LECTURERS at Manchester Metropolitan University are involved in an exciting new exhibition at the Imperial War Museum North.
Staff from Manchester School of Art and the Department of Apparel at Hollings will be contributing to IWM North’s Fashion on the Ration: 1940’s Street Style, opening on 27 May 2016 and running until May next year.
With the 75th anniversary of the announcement of clothes rationing in Britain, the exhibition will explore how fashion survived and even flourished under the strict rules of rationing and how despite the restrictions, austerity did not put an end to creative design or fashionable trends on the British home front. Wartime uniforms and utility became commonplace on the streets of 1940s Britain and clothes were rationed for the first time. Make do and mend, customising and general creativity still allowed men and women across the country to assert their individuality and personal style.
Amanda Mason, IWM Curator of the exhibition said: “Exploring the clothes that people wore throughout the 1940s gives us a whole new understanding and insight into life in Britain during and immediately after the Second World War. The exhibition also makes us think about the way we dress today and how British style is still influenced by wartime and the changes it brought to the fashion industry.”
Manchester School of Art
Dr Alison Slater, Lecturer in Design History at the Manchester School of Art, will be delivering a guest talk and tour at the Fashion on the Ration weekender where the Museum will host a weekend of exciting and exclusive talks, events, tours and activities on Saturday 4 and Sunday 5 June.
Guest Tour: Dr Alison Slater on Fashion on the Ration, North West Experiences 11.30am Available to Fashion on the Ration exhibition ticket holders. Exhibition tickets are available here.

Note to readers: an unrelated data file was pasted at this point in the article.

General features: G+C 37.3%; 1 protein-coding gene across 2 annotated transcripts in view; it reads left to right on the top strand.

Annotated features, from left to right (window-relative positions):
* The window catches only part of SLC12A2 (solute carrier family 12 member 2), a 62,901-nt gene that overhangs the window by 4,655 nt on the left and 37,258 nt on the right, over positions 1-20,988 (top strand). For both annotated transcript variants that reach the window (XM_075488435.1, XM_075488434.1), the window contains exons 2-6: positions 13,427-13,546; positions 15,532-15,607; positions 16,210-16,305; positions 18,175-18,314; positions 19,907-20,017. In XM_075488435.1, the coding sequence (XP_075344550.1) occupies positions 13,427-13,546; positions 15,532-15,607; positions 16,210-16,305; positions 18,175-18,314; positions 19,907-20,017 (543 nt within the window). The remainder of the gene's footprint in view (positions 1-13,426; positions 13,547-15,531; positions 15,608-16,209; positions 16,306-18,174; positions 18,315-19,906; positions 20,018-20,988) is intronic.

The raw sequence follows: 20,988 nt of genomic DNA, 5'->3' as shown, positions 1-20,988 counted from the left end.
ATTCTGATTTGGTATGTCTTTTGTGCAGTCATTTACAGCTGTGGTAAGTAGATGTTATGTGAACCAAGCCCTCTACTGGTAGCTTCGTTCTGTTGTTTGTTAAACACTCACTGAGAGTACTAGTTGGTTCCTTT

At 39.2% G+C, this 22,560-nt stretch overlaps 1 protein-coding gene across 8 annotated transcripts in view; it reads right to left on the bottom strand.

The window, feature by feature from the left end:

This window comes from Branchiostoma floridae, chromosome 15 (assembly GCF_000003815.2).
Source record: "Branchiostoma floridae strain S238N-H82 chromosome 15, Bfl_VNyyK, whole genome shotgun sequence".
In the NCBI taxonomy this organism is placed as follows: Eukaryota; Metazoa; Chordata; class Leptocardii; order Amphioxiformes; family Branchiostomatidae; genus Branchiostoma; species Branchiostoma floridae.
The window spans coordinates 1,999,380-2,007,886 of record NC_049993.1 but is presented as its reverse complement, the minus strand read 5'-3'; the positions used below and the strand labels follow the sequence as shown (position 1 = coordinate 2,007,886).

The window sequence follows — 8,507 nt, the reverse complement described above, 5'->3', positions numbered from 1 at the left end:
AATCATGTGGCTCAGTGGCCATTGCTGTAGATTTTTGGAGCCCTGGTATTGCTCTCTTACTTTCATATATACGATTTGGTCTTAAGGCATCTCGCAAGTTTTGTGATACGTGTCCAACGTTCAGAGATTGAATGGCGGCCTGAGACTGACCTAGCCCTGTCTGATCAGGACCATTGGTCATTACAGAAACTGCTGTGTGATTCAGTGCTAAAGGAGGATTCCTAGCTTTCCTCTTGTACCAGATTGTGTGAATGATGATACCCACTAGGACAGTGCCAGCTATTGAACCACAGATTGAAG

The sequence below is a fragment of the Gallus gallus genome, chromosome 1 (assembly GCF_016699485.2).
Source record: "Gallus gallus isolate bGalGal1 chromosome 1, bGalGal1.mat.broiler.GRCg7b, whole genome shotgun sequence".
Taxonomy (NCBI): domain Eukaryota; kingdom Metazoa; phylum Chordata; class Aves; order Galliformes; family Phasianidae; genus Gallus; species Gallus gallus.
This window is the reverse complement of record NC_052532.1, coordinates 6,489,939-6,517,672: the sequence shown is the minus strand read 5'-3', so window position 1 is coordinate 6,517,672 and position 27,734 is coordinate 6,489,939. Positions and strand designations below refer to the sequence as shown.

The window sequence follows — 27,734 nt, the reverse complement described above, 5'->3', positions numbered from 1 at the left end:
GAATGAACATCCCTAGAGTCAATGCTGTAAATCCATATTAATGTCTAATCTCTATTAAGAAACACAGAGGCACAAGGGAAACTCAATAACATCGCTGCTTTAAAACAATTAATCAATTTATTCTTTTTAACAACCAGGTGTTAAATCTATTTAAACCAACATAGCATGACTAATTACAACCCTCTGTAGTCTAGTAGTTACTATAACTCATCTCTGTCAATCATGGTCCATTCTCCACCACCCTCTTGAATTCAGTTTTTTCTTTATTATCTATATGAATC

Meet the Researcher: Dr Alison Slater on wartime dress in Lancashire 2pm Free talk, places are limited (ideal for ages 14+)
Alison said: “I’ve really enjoyed working with the Imperial War Museum and the IWM North. I was interviewed for the film that forms part of the Fashion on the Ration exhibition to share findings from my research, which gives a regional perspective of wartime dress and considers experiences from working-class women.
“My guest tour at IWM North in June will look at selected items in the Fashion on the Ration exhibition and consider how oral histories from northern working-class women map onto these exhibits. My ‘Meet the Researcher’ talk will explore some of the personal stories collected through my research, including interviewees’ memories of wartime dress that challenge existing accounts about experiences of rationing and mending and making-do and a factory worker from Oldham whose diaries reveal how clothing and textile activities were a central part of her wartime life.
“The Fashion on the Ration Weekender promises to be a fantastic event for families and fashion enthusiasts alike and the exhibition is well worth a visit.”
As part of a private view of the exhibition, Hollings lecturers, Zoë Hitchen, Elizabeth Cardwell, Tina Ball, John Earnshaw, Julie Williams and Georgina Housley, will be holding interactive workshops.
Special guests will be invited to 'make do and mend’, learn darning techniques, traditional 1940s lingerie pattern cutting using contemporary seam-free technology and a headscarf styling workshop – using recycled materials and end of line fabrics donated by Liberty London.
The headscarf styling workshop will feature an interactive two-way ‘selfie’ mirror, where guests can be seated on one side of the mirror and recorded from the other side, with the footage being used to create a 'fashion film’ produced in a contemporary format to add relevance for society now. Guests will also be encouraged to share their selfies using the hashtag #FashionontheRation.
On the evening of the private view, final year Fashion, Design and Technology student Megan Johnson’s dress made from an old parachute will also be on display.
For more information on IWM North’s Fashion on the Ration: 1940’s Street Style exhibition, visit the museum website.
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